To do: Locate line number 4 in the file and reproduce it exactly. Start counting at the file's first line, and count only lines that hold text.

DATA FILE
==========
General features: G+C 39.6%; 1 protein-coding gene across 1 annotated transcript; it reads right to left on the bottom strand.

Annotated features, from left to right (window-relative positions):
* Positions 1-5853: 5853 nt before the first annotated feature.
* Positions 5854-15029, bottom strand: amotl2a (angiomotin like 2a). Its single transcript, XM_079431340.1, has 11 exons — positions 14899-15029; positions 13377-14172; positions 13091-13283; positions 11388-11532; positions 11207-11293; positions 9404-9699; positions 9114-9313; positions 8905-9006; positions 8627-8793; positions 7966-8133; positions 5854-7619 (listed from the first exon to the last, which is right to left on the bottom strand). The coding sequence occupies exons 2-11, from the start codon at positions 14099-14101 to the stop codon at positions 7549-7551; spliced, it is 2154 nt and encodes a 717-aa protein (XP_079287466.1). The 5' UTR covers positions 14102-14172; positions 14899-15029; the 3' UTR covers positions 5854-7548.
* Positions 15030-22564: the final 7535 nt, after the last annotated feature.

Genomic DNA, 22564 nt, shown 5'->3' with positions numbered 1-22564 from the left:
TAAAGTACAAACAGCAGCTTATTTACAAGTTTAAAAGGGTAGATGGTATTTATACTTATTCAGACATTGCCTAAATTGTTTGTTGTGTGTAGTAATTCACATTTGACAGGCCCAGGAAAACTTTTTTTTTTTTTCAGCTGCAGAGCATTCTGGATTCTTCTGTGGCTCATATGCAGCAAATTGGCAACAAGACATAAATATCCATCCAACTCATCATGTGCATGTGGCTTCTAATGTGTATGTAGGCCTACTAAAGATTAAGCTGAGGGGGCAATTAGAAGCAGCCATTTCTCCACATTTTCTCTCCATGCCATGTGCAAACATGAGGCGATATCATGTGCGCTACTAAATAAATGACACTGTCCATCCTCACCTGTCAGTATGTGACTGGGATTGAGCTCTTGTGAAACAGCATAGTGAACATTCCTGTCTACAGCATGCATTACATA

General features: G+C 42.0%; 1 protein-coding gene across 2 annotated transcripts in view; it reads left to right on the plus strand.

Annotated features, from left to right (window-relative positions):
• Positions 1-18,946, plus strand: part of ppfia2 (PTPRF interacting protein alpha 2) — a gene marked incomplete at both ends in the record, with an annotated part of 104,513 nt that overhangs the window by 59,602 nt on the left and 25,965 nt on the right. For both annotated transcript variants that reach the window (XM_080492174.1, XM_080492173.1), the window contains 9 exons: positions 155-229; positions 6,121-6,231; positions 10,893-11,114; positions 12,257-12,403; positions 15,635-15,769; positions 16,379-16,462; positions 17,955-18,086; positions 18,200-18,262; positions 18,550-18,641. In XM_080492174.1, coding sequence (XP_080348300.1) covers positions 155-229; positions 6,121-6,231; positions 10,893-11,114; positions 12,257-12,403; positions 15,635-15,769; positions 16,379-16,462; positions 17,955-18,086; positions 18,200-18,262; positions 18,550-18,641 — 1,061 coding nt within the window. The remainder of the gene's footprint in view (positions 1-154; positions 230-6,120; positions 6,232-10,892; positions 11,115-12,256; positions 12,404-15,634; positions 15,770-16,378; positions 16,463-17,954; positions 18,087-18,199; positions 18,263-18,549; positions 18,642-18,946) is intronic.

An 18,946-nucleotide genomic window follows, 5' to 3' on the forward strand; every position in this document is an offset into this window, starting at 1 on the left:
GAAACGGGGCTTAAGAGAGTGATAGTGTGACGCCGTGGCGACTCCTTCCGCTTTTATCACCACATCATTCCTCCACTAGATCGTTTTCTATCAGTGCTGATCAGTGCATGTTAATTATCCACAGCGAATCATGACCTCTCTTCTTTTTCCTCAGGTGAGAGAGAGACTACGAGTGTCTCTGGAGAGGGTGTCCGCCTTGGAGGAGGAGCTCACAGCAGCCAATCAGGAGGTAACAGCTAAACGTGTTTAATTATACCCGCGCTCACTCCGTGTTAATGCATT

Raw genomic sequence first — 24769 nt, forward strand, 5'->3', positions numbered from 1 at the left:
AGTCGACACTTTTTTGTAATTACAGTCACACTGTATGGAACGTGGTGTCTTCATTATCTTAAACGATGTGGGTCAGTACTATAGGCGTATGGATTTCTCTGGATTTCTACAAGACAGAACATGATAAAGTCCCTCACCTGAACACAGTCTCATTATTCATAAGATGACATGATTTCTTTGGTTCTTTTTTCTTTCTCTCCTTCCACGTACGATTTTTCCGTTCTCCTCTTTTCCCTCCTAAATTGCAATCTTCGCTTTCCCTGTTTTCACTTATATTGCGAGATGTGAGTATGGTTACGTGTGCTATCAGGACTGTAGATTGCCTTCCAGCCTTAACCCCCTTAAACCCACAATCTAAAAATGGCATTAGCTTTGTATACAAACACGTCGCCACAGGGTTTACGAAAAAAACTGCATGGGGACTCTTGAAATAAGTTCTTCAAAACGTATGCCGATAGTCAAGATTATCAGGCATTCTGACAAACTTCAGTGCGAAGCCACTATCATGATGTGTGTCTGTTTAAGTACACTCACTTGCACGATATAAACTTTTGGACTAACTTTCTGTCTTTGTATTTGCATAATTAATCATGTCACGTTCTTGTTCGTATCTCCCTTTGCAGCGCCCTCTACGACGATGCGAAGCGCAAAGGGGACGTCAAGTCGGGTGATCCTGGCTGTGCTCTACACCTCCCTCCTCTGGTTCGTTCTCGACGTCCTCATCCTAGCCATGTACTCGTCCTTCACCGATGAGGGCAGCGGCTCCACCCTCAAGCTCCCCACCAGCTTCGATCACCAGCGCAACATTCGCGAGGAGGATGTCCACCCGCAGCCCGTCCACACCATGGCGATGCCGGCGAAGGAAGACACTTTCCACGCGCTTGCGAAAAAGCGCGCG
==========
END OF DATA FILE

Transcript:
* Positions 5854-15029, bottom strand: amotl2a (angiomotin like 2a). Its single transcript, XM_079431340.1, has 11 exons — positions 14899-15029; positions 13377-14172; positions 13091-13283; positions 11388-11532; positions 11207-11293; positions 9404-9699; positions 9114-9313; positions 8905-9006; positions 8627-8793; positions 7966-8133; positions 5854-7619 (listed from the first exon to the last, which is right to left on the bottom strand). The coding sequence occupies exons 2-11, from the start codon at positions 14099-14101 to the stop codon at positions 7549-7551; spliced, it is 2154 nt and encodes a 717-aa protein (XP_079287466.1). The 5' UTR covers positions 14102-14172; positions 14899-15029; the 3' UTR covers positions 5854-7548.